Celery Sprouts, More Onions

The Ventury Celery has sprouted!

I’m quite impressed.  A total of 16 Ventura celery seeds were planted from seed that was from 2010 – seven years old.  About 13 of those germinated!

They are INCREDIBLY small still, but it took about seven days to germinate.  You can see a slight green spot in the second-from-bottom planter and two small green spots in the bottom planter.

I am writing this entry two days after I took the pictures – and when I checked the morning, some have the first two small seedling leaves showing up and are easier to see.  Probably will have pictures next week.

For the onions – what a difference the fan has made.  Running the fan while the lights are on has kept the top of the soil mostly dry.  That is great and so far, it has prevented damping off fungus from growing.

You can see the older Walla Walla onions in the background – and in the front are the newly germinated Walla Walla onions.  Again, these pictures are a couple of days old now – and every single cell (from memory anyways!) has at least one seedling – and many have two.  More great germination on this second batch of onions.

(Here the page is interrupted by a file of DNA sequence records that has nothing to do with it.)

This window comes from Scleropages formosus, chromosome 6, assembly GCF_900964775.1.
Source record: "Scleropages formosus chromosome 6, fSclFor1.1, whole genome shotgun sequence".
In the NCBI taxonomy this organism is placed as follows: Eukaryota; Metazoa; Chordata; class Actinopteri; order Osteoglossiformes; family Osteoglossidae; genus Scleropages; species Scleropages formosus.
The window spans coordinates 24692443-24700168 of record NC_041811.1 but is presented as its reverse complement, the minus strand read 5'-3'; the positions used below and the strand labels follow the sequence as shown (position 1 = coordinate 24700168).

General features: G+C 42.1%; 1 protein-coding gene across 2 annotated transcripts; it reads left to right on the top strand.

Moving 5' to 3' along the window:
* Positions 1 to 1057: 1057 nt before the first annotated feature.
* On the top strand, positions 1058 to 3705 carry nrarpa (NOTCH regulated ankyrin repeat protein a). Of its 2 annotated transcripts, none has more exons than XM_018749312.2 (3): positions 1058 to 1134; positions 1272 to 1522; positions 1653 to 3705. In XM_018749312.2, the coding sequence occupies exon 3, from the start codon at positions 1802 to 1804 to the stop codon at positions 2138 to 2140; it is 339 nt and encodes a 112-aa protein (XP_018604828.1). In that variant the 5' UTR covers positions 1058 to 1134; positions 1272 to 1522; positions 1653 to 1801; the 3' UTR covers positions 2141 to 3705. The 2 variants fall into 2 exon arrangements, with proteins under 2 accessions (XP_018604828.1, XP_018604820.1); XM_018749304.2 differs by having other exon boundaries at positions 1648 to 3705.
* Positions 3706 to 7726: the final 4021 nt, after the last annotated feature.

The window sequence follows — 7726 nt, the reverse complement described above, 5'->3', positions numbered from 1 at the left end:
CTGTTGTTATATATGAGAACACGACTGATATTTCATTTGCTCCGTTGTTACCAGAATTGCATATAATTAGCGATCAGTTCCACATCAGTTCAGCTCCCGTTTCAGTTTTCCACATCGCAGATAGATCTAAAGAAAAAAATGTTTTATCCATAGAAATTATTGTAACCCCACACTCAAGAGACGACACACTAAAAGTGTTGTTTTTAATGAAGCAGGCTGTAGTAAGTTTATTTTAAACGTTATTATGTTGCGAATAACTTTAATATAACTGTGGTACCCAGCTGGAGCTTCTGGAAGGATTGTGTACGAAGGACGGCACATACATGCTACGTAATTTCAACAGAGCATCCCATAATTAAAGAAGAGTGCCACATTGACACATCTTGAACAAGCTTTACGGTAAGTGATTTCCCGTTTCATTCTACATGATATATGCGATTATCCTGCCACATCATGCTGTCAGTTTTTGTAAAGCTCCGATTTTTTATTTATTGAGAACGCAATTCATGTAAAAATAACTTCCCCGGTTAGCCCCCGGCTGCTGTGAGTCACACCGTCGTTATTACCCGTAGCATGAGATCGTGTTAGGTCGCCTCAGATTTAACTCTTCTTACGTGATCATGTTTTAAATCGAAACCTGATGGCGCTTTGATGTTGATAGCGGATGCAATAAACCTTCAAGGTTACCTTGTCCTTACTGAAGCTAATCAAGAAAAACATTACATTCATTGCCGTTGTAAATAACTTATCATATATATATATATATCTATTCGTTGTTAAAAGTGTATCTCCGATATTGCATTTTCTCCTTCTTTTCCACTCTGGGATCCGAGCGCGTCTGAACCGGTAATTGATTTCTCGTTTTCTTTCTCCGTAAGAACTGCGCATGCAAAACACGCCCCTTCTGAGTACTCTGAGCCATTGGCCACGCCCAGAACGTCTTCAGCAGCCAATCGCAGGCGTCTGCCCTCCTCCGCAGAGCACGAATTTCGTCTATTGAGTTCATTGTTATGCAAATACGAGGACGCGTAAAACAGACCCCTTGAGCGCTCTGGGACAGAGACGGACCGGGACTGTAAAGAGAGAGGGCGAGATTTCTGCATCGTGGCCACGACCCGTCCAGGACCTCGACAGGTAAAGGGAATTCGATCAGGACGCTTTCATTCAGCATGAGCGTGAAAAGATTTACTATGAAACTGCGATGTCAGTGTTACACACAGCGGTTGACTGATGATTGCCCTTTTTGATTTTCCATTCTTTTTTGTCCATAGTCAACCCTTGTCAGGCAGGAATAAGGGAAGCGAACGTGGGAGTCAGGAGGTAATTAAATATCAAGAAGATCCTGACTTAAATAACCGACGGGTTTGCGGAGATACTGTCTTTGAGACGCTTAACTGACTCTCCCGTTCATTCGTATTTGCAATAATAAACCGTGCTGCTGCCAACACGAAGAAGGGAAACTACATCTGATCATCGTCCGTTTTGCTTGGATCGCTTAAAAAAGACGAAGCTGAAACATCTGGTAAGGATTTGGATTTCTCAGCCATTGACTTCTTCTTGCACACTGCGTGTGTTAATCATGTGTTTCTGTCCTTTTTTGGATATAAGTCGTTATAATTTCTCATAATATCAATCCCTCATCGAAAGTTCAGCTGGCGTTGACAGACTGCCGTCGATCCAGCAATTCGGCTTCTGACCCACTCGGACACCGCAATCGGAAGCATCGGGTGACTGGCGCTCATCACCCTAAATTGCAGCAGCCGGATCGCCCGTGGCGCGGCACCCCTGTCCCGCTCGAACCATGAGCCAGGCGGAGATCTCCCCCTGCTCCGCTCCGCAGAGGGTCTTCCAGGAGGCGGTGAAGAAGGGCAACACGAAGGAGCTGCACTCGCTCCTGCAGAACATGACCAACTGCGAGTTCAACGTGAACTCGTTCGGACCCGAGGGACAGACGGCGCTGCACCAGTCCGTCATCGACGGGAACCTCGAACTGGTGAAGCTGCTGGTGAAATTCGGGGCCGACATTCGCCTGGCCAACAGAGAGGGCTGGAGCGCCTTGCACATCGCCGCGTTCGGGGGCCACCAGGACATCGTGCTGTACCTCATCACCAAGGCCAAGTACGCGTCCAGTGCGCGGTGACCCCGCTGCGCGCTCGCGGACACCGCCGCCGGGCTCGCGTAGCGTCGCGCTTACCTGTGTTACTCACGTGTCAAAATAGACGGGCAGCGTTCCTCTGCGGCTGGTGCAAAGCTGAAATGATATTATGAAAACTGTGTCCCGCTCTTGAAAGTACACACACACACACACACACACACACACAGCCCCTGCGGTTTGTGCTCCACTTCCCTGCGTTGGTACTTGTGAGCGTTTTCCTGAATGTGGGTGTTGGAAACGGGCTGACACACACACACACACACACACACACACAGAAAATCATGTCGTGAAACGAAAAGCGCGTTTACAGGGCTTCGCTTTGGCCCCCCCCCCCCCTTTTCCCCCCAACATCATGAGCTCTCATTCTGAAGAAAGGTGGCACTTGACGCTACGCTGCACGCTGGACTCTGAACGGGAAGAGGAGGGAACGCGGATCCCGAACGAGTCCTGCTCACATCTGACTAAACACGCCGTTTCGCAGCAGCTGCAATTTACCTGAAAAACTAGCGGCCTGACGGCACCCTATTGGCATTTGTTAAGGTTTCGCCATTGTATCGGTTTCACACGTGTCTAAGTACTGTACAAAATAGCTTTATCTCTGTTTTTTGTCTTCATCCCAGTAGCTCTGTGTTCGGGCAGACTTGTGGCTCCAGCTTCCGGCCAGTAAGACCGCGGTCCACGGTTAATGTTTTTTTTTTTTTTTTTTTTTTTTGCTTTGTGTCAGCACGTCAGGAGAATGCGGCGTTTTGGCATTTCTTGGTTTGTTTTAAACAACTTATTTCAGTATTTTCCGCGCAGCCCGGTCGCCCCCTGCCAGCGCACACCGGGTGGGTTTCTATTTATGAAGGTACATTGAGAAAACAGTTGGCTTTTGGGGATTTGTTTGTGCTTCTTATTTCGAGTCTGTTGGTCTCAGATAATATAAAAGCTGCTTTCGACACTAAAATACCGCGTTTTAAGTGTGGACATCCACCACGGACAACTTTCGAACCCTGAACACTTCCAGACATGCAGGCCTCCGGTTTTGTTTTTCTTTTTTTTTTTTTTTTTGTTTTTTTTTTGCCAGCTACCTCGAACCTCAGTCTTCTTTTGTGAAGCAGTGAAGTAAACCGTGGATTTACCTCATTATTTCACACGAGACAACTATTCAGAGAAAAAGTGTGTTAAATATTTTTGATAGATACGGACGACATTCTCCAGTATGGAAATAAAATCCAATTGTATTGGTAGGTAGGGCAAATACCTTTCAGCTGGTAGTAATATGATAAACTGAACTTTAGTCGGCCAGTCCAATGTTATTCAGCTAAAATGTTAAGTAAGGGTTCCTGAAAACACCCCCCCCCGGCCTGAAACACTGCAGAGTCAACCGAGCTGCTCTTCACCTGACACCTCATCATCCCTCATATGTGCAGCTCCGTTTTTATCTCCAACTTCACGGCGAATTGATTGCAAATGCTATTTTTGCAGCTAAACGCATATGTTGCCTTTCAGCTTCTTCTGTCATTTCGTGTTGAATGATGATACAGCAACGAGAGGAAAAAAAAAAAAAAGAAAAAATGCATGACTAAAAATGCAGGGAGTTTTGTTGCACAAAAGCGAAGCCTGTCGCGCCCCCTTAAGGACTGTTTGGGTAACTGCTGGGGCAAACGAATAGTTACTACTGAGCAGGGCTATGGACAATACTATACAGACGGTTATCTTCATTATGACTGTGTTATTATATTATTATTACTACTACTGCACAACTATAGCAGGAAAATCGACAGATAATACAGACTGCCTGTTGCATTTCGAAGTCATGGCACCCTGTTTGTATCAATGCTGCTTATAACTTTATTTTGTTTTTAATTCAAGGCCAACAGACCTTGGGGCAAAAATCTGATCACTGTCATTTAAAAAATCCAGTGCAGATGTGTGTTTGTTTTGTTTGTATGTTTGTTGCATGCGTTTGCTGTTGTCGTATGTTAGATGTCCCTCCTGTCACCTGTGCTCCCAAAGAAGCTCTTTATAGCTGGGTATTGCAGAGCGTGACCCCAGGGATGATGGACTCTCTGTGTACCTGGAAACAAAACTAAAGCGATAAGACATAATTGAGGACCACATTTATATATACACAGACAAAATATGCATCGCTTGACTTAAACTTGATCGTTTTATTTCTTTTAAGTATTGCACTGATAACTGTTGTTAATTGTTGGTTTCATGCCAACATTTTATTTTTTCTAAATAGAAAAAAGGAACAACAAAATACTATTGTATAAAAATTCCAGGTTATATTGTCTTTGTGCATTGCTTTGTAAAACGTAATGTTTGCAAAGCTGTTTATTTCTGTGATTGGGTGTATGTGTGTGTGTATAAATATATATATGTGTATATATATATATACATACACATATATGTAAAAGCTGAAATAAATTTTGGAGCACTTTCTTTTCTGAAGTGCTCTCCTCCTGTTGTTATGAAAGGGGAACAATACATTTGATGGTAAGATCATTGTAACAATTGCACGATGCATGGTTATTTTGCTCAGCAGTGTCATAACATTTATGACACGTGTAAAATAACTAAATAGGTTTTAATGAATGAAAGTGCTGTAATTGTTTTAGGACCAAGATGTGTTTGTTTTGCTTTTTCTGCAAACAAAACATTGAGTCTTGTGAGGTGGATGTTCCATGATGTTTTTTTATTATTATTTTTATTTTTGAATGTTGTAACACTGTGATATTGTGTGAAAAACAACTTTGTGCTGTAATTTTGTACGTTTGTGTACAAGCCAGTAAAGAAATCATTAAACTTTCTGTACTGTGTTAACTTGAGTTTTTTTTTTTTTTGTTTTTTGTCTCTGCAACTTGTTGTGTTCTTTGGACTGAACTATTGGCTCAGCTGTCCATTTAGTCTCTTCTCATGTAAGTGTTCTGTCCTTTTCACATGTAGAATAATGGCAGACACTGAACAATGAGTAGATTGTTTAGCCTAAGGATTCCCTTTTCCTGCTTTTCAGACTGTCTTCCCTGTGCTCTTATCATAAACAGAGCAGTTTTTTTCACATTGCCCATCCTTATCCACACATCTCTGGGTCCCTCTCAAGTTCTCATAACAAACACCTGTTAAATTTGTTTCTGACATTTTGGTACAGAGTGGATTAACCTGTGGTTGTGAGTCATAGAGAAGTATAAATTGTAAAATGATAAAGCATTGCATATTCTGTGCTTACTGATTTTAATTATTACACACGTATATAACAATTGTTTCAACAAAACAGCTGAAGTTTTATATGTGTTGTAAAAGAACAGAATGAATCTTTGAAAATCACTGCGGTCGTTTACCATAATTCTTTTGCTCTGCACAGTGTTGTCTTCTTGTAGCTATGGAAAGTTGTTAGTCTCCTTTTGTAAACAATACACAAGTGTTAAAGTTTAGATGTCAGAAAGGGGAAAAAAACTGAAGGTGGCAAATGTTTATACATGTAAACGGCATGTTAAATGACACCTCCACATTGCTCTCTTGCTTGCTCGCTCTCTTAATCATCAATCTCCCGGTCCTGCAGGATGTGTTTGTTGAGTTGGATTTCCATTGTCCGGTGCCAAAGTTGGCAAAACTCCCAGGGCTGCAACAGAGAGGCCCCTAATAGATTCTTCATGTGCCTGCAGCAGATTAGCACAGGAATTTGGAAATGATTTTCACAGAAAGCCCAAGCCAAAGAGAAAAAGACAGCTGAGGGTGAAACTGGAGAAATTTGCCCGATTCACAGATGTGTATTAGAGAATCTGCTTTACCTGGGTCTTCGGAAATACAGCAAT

Walla Walla Onion Seedlings

Some good progress so far.  Just hope that the new onion seedlings all do well.  If they do, I am not sure where I’ll be planting all of them!  There will be approximately 144 new onions (that is, if there is 100% germination) plus around 30 older onions.

Problem is – I’m already using a good chunk of space under the germination station.  I’ve planted twice as many onions as I typically do, so a full row under the germination station is being used – that would otherwise be used to start the tomatoes, peppers, and lettuce.

I have not fully decided yet – but I may not plant peppers this year.  Or if I do, maybe only half as many.  We have at least two full gallon-sized bags of chopped peppers in the freezer still.  They don’t seem to get used nearly as quick as others.  Heck, we still have about a half a bag of chopped up onions too.

Website Design For Blue Chip Recruiting